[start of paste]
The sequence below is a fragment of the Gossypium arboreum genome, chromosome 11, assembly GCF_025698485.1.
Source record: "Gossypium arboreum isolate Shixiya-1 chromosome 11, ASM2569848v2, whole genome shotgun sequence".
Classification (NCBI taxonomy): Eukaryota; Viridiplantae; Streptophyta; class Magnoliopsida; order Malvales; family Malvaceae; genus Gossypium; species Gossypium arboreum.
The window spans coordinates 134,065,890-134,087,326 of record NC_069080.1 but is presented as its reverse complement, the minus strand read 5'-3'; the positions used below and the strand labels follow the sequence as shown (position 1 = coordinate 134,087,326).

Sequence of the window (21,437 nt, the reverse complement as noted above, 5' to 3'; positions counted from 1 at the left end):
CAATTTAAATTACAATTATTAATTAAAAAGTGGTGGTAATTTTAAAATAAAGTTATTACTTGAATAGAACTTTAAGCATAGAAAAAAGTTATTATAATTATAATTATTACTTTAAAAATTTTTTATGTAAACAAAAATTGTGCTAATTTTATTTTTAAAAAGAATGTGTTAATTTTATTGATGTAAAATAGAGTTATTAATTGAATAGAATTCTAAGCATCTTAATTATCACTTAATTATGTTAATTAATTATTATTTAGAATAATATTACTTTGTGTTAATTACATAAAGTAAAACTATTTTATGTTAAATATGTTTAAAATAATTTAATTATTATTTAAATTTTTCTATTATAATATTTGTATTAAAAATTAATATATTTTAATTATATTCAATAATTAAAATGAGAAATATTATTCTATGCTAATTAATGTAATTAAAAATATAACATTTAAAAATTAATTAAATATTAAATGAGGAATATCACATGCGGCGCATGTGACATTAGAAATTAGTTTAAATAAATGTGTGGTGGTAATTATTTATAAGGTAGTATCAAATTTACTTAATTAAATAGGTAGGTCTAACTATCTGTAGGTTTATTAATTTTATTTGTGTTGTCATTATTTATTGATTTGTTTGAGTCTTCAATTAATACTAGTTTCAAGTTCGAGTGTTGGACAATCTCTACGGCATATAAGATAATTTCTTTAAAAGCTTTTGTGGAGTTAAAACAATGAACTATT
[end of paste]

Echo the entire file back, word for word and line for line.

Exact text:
The sequence below is a fragment of the Gossypium arboreum genome, chromosome 11, assembly GCF_025698485.1.
Source record: "Gossypium arboreum isolate Shixiya-1 chromosome 11, ASM2569848v2, whole genome shotgun sequence".
Classification (NCBI taxonomy): Eukaryota; Viridiplantae; Streptophyta; class Magnoliopsida; order Malvales; family Malvaceae; genus Gossypium; species Gossypium arboreum.
The window spans coordinates 134,065,890-134,087,326 of record NC_069080.1 but is presented as its reverse complement, the minus strand read 5'-3'; the positions used below and the strand labels follow the sequence as shown (position 1 = coordinate 134,087,326).

Sequence of the window (21,437 nt, the reverse complement as noted above, 5' to 3'; positions counted from 1 at the left end):
CAATTTAAATTACAATTATTAATTAAAAAGTGGTGGTAATTTTAAAATAAAGTTATTACTTGAATAGAACTTTAAGCATAGAAAAAAGTTATTATAATTATAATTATTACTTTAAAAATTTTTTATGTAAACAAAAATTGTGCTAATTTTATTTTTAAAAAGAATGTGTTAATTTTATTGATGTAAAATAGAGTTATTAATTGAATAGAATTCTAAGCATCTTAATTATCACTTAATTATGTTAATTAATTATTATTTAGAATAATATTACTTTGTGTTAATTACATAAAGTAAAACTATTTTATGTTAAATATGTTTAAAATAATTTAATTATTATTTAAATTTTTCTATTATAATATTTGTATTAAAAATTAATATATTTTAATTATATTCAATAATTAAAATGAGAAATATTATTCTATGCTAATTAATGTAATTAAAAATATAACATTTAAAAATTAATTAAATATTAAATGAGGAATATCACATGCGGCGCATGTGACATTAGAAATTAGTTTAAATAAATGTGTGGTGGTAATTATTTATAAGGTAGTATCAAATTTACTTAATTAAATAGGTAGGTCTAACTATCTGTAGGTTTATTAATTTTATTTGTGTTGTCATTATTTATTGATTTGTTTGAGTCTTCAATTAATACTAGTTTCAAGTTCGAGTGTTGGACAATCTCTACGGCATATAAGATAATTTCTTTAAAAGCTTTTGTGGAGTTAAAACAATGAACTATT